We detected a significant association between the degree of postoperative glenohumeral osteoarthrosis and the functional scores according to the systems of Constant and Murley7 (p = 0.0001) and Rowe et al.34 (p = 0.0001) at the most recent follow-up evaluation (Table I). Grade-2 glenohumeral osteoarthrosis was associated with a loss of motion. However, we found that function was not affected by postoperative grade-1 glenohumeral osteoarthrosis (Fig. 9), a finding that has been confirmed by other studies35,41. As none of the scores for the different parameters of function, according to the systems of Constant and Murley as well as Rowe et al., was affected by grade-1 glenohumeral osteoarthrosis, we distinguished between the forty-seven shoulders that had postoperative centered glenohumeral osteoarthrosis (grades 0 and 1) and the nine that had symptomatic centered glenohumeral osteoarthrosis (grades 2, 3, and 4).

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Factors Associated with the Development of Symptomatic Glenohumeral Osteoarthrosis

Three factors (a tear of the rotator cuff, an intraoperative or postoperative complication, and too lateral placement of the coracoid graft) appeared to lead to symptomatic postoperative glenohumeral osteoarthrosis. The two shoulders that had grade-4 eccentric glenohumeral osteoarthrosis had had a preoperative tear of the rotator cuff, and one of them had had grade-1 glenohumeral osteoarthrosis preoperatively. Symptomatic centered glenohumeral osteoarthrosis developed in three of the four shoulders that had had an intraoperative or postoperative complication.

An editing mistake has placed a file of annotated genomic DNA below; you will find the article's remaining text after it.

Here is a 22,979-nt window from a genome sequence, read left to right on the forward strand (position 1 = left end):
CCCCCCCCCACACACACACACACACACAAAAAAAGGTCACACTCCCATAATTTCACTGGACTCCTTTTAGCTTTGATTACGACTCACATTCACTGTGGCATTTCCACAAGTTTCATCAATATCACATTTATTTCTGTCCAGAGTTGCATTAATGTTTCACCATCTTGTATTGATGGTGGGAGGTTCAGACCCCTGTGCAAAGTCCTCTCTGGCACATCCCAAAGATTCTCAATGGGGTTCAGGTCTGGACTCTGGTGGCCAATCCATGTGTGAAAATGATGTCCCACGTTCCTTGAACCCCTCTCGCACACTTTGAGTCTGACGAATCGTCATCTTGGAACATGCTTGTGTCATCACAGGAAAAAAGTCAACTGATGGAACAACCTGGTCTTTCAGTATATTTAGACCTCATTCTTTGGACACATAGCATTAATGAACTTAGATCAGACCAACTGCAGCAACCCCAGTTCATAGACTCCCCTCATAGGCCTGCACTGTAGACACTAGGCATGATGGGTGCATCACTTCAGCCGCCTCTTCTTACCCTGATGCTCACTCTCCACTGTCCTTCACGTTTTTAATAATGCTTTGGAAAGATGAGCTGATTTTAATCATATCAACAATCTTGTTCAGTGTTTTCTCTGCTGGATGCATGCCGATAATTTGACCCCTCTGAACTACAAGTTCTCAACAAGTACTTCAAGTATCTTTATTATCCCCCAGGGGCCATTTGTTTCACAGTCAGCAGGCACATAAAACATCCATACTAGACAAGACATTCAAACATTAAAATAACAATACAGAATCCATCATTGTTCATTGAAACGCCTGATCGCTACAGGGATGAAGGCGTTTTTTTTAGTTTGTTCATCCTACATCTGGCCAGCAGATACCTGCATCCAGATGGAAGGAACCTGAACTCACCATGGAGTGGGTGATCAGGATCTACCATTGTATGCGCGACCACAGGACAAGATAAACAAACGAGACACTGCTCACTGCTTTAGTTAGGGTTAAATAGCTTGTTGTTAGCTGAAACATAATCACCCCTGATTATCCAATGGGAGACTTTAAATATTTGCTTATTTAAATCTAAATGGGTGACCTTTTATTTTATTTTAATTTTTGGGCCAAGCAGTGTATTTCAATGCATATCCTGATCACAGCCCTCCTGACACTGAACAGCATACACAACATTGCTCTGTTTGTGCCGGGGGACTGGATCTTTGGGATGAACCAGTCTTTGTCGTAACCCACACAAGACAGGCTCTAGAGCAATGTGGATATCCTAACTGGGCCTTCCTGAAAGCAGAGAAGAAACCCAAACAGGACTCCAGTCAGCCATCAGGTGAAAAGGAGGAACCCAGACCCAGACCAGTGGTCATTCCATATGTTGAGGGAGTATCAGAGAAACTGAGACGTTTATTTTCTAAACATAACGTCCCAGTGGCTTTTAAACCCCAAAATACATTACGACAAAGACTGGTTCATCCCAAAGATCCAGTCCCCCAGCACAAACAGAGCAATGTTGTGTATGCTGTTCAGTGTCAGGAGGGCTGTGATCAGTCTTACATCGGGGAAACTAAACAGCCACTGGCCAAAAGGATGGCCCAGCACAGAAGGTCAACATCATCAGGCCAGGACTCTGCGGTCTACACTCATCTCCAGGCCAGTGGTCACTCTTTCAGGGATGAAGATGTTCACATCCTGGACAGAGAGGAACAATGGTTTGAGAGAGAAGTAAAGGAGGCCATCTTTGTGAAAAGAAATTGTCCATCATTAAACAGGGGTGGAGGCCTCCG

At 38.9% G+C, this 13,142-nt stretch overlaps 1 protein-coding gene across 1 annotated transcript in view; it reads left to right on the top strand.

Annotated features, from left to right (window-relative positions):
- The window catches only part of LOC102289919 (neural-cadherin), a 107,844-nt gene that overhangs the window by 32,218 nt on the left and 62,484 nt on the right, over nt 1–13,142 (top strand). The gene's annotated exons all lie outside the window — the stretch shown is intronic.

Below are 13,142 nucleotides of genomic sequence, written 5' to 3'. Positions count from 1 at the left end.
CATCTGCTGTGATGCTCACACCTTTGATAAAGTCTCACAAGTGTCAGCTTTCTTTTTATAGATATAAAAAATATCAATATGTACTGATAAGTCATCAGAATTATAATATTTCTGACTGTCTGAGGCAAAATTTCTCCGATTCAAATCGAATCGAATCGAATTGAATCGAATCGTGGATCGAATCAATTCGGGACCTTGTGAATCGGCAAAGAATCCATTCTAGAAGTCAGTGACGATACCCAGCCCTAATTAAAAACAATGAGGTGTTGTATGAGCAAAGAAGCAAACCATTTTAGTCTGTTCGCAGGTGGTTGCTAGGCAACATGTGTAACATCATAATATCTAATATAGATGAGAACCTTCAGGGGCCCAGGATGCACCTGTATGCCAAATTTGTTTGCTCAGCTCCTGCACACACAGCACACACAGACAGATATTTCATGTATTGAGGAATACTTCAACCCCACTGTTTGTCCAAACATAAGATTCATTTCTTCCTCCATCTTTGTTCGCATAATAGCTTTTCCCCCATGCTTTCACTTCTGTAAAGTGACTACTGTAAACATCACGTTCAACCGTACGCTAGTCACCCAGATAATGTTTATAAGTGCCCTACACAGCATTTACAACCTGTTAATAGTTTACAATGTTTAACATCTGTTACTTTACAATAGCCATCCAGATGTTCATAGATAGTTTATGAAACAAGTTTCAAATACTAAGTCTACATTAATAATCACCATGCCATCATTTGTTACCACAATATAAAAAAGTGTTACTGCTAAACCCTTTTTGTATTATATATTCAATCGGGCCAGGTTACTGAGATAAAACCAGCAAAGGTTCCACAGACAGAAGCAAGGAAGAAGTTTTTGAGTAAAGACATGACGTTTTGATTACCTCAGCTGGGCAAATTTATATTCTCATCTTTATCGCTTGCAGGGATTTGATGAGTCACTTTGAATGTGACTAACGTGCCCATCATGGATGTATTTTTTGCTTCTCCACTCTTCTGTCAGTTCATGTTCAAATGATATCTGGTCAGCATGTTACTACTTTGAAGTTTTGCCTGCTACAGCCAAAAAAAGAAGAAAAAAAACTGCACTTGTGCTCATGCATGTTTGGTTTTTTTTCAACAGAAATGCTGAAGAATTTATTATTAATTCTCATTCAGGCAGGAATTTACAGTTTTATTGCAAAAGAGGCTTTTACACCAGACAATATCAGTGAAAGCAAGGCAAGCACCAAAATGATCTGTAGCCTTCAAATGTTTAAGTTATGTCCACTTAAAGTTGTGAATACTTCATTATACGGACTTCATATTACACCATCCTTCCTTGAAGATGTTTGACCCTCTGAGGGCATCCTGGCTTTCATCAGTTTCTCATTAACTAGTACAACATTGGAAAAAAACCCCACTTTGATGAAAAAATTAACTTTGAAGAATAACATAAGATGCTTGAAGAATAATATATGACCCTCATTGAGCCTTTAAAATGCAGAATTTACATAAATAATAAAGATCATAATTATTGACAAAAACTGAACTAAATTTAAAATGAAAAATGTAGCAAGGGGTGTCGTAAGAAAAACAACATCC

We conducted a separate analysis of the fifty-two shoulders that had not had a tear of the rotator cuff or an intraoperative or postoperative complication in order to study other factors that led to the development of osteoarthrosis. We found that the placement of the coracoid graft was the most important factor in the development of postoperative glenohumeral osteoarthrosis (p = 0.0016). Symptomatic centered glenohumeral osteoarthrosis (grades 2, 3, and 4) developed in six shoulders that had too lateral placement of the coracoid graft (Table II). The other twenty-two shoulders that had too lateral placement of the graft as well as all twenty-three shoulders that had perfect placement of the graft and the one shoulder that had too medial placement of the graft had grade-0 or grade-1 glenohumeral osteoarthrosis.